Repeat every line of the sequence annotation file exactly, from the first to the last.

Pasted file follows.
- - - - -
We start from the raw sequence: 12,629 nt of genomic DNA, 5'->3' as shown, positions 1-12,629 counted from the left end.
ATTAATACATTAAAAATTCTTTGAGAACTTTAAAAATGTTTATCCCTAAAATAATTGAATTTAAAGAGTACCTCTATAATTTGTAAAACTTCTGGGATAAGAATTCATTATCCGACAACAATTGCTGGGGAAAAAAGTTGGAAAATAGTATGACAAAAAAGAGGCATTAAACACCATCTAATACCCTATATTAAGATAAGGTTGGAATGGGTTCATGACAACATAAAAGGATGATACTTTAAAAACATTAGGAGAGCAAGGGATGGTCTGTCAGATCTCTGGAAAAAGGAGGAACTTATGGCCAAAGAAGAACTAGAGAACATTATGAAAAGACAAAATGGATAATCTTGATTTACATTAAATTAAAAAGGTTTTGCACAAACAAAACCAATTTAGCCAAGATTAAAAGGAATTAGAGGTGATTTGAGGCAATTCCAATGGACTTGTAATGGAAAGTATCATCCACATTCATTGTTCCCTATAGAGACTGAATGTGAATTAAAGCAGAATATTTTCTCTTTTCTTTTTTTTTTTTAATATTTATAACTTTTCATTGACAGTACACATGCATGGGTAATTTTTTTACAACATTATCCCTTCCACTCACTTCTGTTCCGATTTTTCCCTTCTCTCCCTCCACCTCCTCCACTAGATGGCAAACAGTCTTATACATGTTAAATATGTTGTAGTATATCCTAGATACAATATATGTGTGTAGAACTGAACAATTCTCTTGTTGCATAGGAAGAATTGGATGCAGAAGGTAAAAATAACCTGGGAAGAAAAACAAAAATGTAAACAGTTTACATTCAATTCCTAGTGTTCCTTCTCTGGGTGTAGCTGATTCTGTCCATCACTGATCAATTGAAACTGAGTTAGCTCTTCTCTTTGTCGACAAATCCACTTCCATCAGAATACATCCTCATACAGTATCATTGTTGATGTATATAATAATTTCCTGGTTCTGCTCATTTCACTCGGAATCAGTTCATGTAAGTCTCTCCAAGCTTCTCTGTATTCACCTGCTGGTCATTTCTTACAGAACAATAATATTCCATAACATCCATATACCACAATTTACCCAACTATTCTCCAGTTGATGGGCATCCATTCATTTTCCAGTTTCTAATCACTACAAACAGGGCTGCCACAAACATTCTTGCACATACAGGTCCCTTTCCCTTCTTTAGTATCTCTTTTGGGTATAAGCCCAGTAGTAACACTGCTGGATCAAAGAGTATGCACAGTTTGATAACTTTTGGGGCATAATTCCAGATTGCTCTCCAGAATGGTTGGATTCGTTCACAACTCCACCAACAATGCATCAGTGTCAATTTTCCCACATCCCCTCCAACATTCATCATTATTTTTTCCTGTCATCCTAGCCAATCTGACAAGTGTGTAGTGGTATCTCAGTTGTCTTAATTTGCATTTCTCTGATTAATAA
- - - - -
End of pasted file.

We start from the raw sequence: 12,629 nt of genomic DNA, 5'->3' as shown, positions 1-12,629 counted from the left end.
ATTAATACATTAAAAATTCTTTGAGAACTTTAAAAATGTTTATCCCTAAAATAATTGAATTTAAAGAGTACCTCTATAATTTGTAAAACTTCTGGGATAAGAATTCATTATCCGACAACAATTGCTGGGGAAAAAAGTTGGAAAATAGTATGACAAAAAAGAGGCATTAAACACCATCTAATACCCTATATTAAGATAAGGTTGGAATGGGTTCATGACAACATAAAAGGATGATACTTTAAAAACATTAGGAGAGCAAGGGATGGTCTGTCAGATCTCTGGAAAAAGGAGGAACTTATGGCCAAAGAAGAACTAGAGAACATTATGAAAAGACAAAATGGATAATCTTGATTTACATTAAATTAAAAAGGTTTTGCACAAACAAAACCAATTTAGCCAAGATTAAAAGGAATTAGAGGTGATTTGAGGCAATTCCAATGGACTTGTAATGGAAAGTATCATCCACATTCATTGTTCCCTATAGAGACTGAATGTGAATTAAAGCAGAATATTTTCTCTTTTCTTTTTTTTTTTTAATATTTATAACTTTTCATTGACAGTACACATGCATGGGTAATTTTTTTACAACATTATCCCTTCCACTCACTTCTGTTCCGATTTTTCCCTTCTCTCCCTCCACCTCCTCCACTAGATGGCAAACAGTCTTATACATGTTAAATATGTTGTAGTATATCCTAGATACAATATATGTGTGTAGAACTGAACAATTCTCTTGTTGCATAGGAAGAATTGGATGCAGAAGGTAAAAATAACCTGGGAAGAAAAACAAAAATGTAAACAGTTTACATTCAATTCCTAGTGTTCCTTCTCTGGGTGTAGCTGATTCTGTCCATCACTGATCAATTGAAACTGAGTTAGCTCTTCTCTTTGTCGACAAATCCACTTCCATCAGAATACATCCTCATACAGTATCATTGTTGATGTATATAATAATTTCCTGGTTCTGCTCATTTCACTCGGAATCAGTTCATGTAAGTCTCTCCAAGCTTCTCTGTATTCACCTGCTGGTCATTTCTTACAGAACAATAATATTCCATAACATCCATATACCACAATTTACCCAACTATTCTCCAGTTGATGGGCATCCATTCATTTTCCAGTTTCTAATCACTACAAACAGGGCTGCCACAAACATTCTTGCACATACAGGTCCCTTTCCCTTCTTTAGTATCTCTTTTGGGTATAAGCCCAGTAGTAACACTGCTGGATCAAAGAGTATGCACAGTTTGATAACTTTTGGGGCATAATTCCAGATTGCTCTCCAGAATGGTTGGATTCGTTCACAACTCCACCAACAATGCATCAGTGTCAATTTTCCCACATCCCCTCCAACATTCATCATTATTTTTTCCTGTCATCCTAGCCAATCTGACAAGTGTGTAGTGGTATCTCAGTTGTCTTAATTTGCATTTCTCTGATTAATAA